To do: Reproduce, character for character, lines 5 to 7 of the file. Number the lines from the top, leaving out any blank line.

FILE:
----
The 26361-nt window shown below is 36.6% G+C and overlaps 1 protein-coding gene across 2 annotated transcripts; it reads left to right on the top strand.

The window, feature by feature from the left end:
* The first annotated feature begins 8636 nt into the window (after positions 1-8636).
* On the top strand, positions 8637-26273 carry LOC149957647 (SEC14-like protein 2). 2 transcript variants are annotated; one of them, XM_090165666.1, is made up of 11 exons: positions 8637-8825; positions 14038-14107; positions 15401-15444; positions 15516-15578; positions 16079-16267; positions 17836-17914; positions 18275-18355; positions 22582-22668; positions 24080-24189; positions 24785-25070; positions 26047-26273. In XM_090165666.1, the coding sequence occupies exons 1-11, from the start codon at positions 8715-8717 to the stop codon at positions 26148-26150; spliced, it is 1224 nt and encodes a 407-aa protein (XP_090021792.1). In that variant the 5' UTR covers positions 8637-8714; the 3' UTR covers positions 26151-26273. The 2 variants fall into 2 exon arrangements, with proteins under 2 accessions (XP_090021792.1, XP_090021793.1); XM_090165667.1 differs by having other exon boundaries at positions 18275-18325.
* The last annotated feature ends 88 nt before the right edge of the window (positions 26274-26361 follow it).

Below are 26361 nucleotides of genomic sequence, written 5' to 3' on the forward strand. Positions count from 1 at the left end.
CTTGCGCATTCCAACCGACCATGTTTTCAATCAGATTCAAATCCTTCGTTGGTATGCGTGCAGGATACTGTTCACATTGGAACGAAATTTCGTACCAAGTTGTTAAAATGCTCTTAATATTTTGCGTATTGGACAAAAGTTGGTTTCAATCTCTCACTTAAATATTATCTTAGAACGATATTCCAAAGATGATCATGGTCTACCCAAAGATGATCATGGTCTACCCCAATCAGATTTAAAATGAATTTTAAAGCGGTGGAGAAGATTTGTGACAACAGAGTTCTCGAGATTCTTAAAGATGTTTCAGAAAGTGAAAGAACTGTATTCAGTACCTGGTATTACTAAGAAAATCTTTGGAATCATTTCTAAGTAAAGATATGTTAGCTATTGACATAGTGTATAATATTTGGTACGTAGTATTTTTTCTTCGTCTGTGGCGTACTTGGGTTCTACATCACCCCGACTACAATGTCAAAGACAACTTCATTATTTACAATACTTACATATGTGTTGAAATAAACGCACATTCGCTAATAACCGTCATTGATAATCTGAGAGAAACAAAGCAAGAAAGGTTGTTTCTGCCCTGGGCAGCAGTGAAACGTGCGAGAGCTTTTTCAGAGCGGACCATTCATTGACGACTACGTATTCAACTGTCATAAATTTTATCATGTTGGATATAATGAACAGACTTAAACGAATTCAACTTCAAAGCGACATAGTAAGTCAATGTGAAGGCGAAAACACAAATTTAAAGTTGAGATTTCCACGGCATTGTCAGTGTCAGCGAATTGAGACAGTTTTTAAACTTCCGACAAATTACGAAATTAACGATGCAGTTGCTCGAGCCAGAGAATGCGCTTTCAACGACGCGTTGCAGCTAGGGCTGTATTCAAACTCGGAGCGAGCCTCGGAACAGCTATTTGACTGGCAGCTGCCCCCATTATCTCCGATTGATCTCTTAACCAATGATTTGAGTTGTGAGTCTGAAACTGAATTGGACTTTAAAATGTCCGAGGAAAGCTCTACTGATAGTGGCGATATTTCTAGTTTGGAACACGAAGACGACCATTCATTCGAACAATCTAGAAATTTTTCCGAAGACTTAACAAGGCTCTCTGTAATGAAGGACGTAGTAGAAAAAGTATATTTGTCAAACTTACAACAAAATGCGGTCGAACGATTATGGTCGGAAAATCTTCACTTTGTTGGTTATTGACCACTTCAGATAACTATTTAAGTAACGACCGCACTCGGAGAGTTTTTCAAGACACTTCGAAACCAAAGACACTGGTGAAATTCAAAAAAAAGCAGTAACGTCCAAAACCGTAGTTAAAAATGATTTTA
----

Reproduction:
* The last annotated feature ends 88 nt before the right edge of the window (positions 26274-26361 follow it).

Below are 26361 nucleotides of genomic sequence, written 5' to 3' on the forward strand. Positions count from 1 at the left end.
CTTGCGCATTCCAACCGACCATGTTTTCAATCAGATTCAAATCCTTCGTTGGTATGCGTGCAGGATACTGTTCACATTGGAACGAAATTTCGTACCAAGTTGTTAAAATGCTCTTAATATTTTGCGTATTGGACAAAAGTTGGTTTCAATCTCTCACTTAAATATTATCTTAGAACGATATTCCAAAGATGATCATGGTCTACCCAAAGATGATCATGGTCTACCCCAATCAGATTTAAAATGAATTTTAAAGCGGTGGAGAAGATTTGTGACAACAGAGTTCTCGAGATTCTTAAAGATGTTTCAGAAAGTGAAAGAACTGTATTCAGTACCTGGTATTACTAAGAAAATCTTTGGAATCATTTCTAAGTAAAGATATGTTAGCTATTGACATAGTGTATAATATTTGGTACGTAGTATTTTTTCTTCGTCTGTGGCGTACTTGGGTTCTACATCACCCCGACTACAATGTCAAAGACAACTTCATTATTTACAATACTTACATATGTGTTGAAATAAACGCACATTCGCTAATAACCGTCATTGATAATCTGAGAGAAACAAAGCAAGAAAGGTTGTTTCTGCCCTGGGCAGCAGTGAAACGTGCGAGAGCTTTTTCAGAGCGGACCATTCATTGACGACTACGTATTCAACTGTCATAAATTTTATCATGTTGGATATAATGAACAGACTTAAACGAATTCAACTTCAAAGCGACATAGTAAGTCAATGTGAAGGCGAAAACACAAATTTAAAGTTGAGATTTCCACGGCATTGTCAGTGTCAGCGAATTGAGACAGTTTTTAAACTTCCGACAAATTACGAAATTAACGATGCAGTTGCTCGAGCCAGAGAATGCGCTTTCAACGACGCGTTGCAGCTAGGGCTGTATTCAAACTCGGAGCGAGCCTCGGAACAGCTATTTGACTGGCAGCTGCCCCCATTATCTCCGATTGATCTCTTAACCAATGATTTGAGTTGTGAGTCTGAAACTGAATTGGACTTTAAAATGTCCGAGGAAAGCTCTACTGATAGTGGCGATATTTCTAGTTTGGAACACGAAGACGACCATTCATTCGAACAATCTAGAAATTTTTCCGAAGACTTAACAAGGCTCTCTGTAATGAAGGACGTAGTAGAAAAAGTATATTTGTCAAACTTACAACAAAATGCGGTCGAACGATTATGGTCGGAAAATCTTCACTTTGTTGGTTATTGACCACTTCAGATAACTATTTAAGTAACGACCGCACTCGGAGAGTTTTTCAAGACACTTCGAAACCAAAGACACTGGTGAAATTCAAAAAAAAGCAGTAACGTCCAAAACCGTAGTTAAAAATGATTTTA